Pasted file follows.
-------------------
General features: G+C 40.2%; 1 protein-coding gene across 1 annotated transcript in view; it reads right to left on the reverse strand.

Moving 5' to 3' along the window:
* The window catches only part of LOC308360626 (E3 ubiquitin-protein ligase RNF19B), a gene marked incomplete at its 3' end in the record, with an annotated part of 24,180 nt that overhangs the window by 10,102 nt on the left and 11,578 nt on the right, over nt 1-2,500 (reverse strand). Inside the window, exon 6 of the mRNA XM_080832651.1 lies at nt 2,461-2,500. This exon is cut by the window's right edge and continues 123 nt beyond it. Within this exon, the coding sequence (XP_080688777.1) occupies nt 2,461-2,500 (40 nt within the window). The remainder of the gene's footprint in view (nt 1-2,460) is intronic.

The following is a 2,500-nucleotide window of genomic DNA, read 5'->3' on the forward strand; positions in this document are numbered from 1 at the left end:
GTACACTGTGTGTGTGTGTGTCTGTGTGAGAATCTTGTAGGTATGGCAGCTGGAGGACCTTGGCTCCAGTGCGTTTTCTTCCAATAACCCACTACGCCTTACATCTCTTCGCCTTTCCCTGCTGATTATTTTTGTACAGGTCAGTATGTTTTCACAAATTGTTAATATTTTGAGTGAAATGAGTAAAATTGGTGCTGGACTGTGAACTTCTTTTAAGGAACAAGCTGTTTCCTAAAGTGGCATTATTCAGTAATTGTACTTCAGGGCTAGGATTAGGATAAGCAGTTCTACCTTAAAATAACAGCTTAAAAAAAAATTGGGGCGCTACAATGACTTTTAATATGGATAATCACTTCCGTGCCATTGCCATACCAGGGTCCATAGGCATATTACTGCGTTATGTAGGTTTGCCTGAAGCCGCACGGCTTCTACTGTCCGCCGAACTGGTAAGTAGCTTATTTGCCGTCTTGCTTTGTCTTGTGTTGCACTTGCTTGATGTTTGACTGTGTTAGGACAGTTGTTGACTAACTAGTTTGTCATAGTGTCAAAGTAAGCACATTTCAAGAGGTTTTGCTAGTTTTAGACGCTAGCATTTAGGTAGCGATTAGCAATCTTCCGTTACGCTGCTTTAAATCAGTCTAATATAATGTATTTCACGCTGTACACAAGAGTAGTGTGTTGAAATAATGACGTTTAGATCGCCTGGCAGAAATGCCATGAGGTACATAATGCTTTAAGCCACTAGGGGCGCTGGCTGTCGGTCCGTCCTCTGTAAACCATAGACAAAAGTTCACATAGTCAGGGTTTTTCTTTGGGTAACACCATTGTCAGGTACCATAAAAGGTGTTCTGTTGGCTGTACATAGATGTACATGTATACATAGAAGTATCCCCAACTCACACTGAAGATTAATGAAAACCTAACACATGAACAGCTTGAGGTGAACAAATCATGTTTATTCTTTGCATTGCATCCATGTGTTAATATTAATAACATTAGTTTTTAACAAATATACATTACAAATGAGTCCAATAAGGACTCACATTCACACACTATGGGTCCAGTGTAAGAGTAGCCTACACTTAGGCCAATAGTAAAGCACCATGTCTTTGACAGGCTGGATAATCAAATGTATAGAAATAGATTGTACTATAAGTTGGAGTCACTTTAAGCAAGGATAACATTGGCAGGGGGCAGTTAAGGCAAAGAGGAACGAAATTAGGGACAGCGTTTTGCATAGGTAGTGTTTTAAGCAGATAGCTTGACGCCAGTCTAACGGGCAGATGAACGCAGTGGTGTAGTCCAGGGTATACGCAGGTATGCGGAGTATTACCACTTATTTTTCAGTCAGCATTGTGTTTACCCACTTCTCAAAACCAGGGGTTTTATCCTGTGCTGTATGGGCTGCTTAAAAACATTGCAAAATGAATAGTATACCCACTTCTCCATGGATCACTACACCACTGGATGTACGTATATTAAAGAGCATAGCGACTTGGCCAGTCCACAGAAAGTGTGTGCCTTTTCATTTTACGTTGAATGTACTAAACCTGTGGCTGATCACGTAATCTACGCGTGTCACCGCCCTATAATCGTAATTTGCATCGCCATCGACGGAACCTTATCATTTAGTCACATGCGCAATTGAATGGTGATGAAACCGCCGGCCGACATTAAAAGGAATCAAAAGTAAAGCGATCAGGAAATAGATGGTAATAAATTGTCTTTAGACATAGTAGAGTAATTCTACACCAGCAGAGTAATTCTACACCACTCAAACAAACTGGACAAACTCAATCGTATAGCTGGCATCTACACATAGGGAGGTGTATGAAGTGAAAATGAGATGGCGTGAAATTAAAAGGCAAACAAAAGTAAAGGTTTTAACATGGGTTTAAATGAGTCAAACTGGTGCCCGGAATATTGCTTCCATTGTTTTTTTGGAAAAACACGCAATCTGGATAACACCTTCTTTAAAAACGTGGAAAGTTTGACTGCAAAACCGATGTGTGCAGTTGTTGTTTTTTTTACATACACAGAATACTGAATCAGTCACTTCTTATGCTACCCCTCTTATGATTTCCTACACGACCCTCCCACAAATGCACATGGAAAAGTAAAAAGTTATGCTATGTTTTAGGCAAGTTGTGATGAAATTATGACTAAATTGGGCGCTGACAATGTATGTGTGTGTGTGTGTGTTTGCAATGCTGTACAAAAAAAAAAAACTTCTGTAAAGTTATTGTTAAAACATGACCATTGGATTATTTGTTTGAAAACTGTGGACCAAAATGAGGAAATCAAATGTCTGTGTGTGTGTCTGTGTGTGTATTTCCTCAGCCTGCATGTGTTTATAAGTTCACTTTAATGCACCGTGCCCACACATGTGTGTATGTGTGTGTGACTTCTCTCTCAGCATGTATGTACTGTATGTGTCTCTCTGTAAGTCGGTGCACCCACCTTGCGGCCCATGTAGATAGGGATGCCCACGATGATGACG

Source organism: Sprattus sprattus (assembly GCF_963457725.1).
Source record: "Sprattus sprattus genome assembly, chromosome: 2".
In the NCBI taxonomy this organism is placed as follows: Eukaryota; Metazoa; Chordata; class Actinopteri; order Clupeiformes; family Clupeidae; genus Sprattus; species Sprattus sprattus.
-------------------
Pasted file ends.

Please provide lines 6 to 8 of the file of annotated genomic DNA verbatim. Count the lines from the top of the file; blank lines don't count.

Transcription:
Source organism: Sprattus sprattus (assembly GCF_963457725.1).
Source record: "Sprattus sprattus genome assembly, chromosome: 2".
In the NCBI taxonomy this organism is placed as follows: Eukaryota; Metazoa; Chordata; class Actinopteri; order Clupeiformes; family Clupeidae; genus Sprattus; species Sprattus sprattus.